Open to Inquiry
While the study of great books is central to a St. John’s education, authors outside the Western canon recently got some attention thanks to efforts spurred by junior Emily Krause (A18).
Inspired by a preceptorial on Simone de Beauvoir’s The Second Sex, led by tutor Rebecca Goldner (AGI02), Krause and her classmate Nathan Dignazio (A18) formed a study group on modern writers and issues surrounding traditionally marginalized communities. Focusing on such authors as Warsan Shire, Audre Lorde, and Sojourner Truth, the study group takes aim at political and social questions that are not usually explored in other classes in the Program.
During this spring semester, the group met bi-weekly for lunchtime seminars, focusing on short readings that are taken from literary, historical, and philosophical works. Average attendance was about the same as a tutorial—large enough to have significant momentum, but also small enough that it was intimate and conducive to sincere and productive inquiry.
The group’s readings included “Conversations about home (at a deportation centre),” Kenyan-born Somali poet Warsan Shire’s poem about a refugee’s troubled relationship with her home and the alienation that vexes her relationship to herself, her new surroundings, and her origins; “The Master’s Tools Will Never Dismantle the Master’s House,” an address by Audre Lorde critiquing the lack of representation of black and lesbian women at conferences on feminist writing; and “Ain’t I a Woman?” a speech by African American abolitionist Sojourner Truth, who brings forward inconsistencies between professed and actual attitudes towards women, and calls for equality of rights, regardless of one’s intellect or race.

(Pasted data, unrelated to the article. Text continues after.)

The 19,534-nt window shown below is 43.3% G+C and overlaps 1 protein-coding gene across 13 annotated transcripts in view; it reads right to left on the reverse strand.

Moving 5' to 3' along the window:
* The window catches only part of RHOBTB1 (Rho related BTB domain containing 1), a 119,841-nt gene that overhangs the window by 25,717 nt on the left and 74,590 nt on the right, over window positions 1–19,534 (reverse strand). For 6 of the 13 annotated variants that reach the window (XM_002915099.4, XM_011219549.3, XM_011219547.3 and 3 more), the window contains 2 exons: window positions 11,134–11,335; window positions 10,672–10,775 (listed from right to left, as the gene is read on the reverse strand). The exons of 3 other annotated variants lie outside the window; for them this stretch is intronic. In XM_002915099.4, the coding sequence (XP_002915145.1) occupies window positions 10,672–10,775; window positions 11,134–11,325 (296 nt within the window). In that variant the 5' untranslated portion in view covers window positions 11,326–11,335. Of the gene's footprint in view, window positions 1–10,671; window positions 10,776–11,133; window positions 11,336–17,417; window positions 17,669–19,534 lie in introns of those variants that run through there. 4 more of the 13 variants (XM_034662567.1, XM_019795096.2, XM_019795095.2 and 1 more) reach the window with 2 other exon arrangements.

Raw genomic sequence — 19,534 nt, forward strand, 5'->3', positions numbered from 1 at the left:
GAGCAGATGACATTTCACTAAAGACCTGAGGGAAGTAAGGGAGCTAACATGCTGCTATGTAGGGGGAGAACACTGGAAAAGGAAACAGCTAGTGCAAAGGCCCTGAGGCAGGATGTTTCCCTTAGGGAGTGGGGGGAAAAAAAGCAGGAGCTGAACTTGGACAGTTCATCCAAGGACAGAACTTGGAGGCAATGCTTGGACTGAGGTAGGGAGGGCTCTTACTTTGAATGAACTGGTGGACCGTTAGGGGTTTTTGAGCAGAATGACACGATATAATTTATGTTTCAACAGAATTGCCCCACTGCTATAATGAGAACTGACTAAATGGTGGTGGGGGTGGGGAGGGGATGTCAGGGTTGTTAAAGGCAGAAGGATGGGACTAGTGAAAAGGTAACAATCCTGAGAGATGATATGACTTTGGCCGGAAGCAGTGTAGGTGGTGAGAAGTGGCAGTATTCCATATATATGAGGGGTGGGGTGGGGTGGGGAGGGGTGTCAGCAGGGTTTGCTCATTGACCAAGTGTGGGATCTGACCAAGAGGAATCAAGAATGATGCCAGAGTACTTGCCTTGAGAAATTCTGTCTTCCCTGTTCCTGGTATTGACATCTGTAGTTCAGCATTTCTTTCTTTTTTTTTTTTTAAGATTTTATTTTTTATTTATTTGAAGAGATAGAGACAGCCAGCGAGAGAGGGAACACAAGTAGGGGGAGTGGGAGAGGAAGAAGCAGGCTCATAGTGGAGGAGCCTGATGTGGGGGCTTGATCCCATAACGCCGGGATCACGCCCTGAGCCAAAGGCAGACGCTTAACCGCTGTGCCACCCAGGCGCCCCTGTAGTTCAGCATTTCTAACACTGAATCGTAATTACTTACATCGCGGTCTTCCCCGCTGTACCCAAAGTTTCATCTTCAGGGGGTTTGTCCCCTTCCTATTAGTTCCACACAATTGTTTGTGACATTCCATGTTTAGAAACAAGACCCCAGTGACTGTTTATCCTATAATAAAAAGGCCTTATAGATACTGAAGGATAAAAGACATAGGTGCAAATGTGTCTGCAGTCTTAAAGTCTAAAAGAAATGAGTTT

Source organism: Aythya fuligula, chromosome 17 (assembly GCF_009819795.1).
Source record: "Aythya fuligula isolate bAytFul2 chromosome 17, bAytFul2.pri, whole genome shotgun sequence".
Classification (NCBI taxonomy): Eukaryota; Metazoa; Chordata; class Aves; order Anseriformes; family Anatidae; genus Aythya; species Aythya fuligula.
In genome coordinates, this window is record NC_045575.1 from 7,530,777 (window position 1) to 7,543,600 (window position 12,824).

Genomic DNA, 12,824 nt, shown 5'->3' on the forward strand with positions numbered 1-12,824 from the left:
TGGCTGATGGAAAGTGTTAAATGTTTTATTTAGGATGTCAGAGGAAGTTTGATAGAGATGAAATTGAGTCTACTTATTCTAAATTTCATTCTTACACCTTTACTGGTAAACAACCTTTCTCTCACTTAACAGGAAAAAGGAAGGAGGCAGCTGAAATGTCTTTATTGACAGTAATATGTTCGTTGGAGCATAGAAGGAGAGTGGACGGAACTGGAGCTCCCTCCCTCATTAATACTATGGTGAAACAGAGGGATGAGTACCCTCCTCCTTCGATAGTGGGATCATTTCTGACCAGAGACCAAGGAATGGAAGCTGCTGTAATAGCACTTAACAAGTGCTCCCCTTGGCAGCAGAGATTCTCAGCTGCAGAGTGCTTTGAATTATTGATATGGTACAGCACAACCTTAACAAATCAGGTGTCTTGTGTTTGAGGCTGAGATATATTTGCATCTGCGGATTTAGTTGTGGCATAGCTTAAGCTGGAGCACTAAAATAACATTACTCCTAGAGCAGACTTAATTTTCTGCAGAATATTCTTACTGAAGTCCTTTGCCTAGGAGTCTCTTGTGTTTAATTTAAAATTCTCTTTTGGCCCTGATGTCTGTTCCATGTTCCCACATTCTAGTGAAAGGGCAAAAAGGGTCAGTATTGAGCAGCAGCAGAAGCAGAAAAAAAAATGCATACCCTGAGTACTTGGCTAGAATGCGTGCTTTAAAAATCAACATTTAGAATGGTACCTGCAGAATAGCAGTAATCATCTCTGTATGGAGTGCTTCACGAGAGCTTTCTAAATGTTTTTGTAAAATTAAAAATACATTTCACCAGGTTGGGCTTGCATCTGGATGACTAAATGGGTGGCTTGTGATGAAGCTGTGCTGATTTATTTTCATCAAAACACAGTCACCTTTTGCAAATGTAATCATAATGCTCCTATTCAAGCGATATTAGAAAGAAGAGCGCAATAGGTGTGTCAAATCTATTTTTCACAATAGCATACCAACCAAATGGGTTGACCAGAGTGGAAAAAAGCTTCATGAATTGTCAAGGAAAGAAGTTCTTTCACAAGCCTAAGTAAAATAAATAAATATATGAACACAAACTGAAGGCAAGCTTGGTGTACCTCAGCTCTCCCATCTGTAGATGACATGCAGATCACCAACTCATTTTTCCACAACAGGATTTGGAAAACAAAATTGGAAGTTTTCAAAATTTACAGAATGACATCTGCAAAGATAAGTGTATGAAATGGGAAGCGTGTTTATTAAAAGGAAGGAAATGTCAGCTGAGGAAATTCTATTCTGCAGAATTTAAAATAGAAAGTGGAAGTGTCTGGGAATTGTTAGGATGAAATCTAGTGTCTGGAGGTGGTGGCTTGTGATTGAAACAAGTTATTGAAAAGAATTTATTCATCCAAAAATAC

For the group’s fourth meeting, it returned to its origin by reading the introduction of The Second Sex, in which Beauvoir discusses in Hegelian terms how woman is Other to man and describes the relation between woman and man that arises because of this antithesis. She encapsulates the tension pointedly, saying, “Woman’s drama lies in this conflict between the fundamental claim of every subject, which always posits itself as essential, and the demands of a situation that constitutes her as inessential.”
Krause and Dignazio hope that by looking at perspectives of those whose lives and experiences are vastly different than their own, they can better understand the social and political forces that are at work among us in the world now.
“Something is lost when we don’t take into account the differences among people,” Krause says. Goldner adds that the study group shows something central to the college, that the conversations that we have in the classroom spill out and continue after class (and from time to time find their way back into class).
“And hopefully,” Dignazio says, “(the seminars) provide some wisdom about the human experience.”